On Tanin, see Hasan Kayalı, Arabs and Young Turks: Ottomanism, Arabism, and Islamism in the Ottoman Empire, 19081918 (Berkeley: University of California Press, 1997), 54.


This sentiment appears even more clearly in the account of Ben-Yehuda’s interview with al-Khalidi the following day, when Ben-Yehuda reports that he asked al-Khalidi: “What about the issue of the necessary reforms in all spheres of domestic leadership? Thus far we see almost nothing in reality.”


Calling upon Jewish immigrants to scatter throughout the empire was a standard Ottoman position at this time. See the reports on the visit of Ottoman parliamentarians to London in July 1909 (and note the newspaper’s rejection of this Ottoman demand). “Jews and Turkey,” The Jewish Chronicle, July 23, 1909, 4. On Ottoman perceptions of Jews as “potentially useful agents of Mediterranean commerce” and as “agents of colonial development,” see Jacob Norris, Land of Progress: Palestine on the Age of Colonial Development, 19051948 (Oxford: Oxford University Press, 2013), 80.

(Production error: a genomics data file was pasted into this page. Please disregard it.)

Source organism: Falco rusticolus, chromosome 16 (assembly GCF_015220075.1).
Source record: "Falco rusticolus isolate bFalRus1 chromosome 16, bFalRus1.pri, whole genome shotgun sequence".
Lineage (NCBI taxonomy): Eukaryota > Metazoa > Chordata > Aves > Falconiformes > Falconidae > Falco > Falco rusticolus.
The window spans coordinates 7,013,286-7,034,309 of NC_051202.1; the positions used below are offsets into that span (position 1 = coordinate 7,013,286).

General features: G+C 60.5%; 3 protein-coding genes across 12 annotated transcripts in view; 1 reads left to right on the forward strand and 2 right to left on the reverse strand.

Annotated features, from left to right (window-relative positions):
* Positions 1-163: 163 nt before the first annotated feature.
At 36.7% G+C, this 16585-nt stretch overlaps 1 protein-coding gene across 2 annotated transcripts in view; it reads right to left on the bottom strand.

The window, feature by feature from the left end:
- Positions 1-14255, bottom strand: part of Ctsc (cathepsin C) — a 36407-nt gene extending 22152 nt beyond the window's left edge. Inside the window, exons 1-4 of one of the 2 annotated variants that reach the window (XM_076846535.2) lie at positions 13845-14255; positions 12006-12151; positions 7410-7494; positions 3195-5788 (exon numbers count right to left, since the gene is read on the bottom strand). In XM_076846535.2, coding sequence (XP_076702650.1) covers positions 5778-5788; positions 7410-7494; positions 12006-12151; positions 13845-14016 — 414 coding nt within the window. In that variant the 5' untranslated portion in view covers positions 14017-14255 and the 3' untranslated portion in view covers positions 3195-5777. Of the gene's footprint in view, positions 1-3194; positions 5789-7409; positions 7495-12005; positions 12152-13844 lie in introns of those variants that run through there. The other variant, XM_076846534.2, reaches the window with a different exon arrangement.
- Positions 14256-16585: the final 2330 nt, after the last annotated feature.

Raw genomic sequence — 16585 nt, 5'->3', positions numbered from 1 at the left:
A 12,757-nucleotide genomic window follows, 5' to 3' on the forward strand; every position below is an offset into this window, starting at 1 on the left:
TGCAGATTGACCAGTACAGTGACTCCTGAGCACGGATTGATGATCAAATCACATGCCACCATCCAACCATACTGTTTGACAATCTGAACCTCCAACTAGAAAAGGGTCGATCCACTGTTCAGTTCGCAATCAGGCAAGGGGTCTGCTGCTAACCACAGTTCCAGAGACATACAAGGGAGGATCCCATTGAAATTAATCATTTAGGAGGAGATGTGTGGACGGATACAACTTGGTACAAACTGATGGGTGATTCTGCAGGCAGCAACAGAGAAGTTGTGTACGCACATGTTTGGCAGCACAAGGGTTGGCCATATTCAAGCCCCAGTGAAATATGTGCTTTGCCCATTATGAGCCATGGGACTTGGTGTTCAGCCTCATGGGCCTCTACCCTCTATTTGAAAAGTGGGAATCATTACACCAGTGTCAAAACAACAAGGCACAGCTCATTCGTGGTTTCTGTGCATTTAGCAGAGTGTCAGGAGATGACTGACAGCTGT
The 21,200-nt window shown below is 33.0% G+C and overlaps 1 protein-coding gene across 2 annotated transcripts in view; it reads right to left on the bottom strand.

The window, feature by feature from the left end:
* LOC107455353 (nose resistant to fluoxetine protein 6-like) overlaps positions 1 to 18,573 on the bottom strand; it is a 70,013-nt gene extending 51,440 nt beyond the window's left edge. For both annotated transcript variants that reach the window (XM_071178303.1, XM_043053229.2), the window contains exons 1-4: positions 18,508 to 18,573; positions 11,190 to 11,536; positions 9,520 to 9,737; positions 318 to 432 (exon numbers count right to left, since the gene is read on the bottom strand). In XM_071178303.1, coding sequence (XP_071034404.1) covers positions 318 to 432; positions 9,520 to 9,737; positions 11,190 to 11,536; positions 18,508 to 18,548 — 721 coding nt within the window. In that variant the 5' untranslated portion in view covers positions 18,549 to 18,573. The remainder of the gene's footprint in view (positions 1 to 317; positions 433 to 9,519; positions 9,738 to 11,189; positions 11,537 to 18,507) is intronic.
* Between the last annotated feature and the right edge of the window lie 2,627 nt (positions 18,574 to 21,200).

Eliezer Ben-Yehuda, Ha-Medina ha-Yehudit: Ma⁠ʾamarim Shonim ʿal Devar Hatsaʿat Mizrah Afrika [The Jewish state: assorted articles on the East Africa proposal] (Warsaw: Medina, 1905).


See, especially, the implied contrast to the challenges of settling Palestine in ibid., 23–24.


Ben-Yehuda uses the term “Palastina” here rather than “Erets Yisrael,” as he does elsewhere in the article.


See Justin McCarthy, The Population of Palestine: Population History and Statistics of the Late Ottoman Period and the Mandate (New York: Columbia University Press, 1990).


Talbot, “Jews, Be Ottomans!,” 379. See also Arieh Bruce Saposnik, Becoming Hebrew: The Creation of a Jewish National Culture in Ottoman Palestine (Oxford: Oxford University Press, 2008).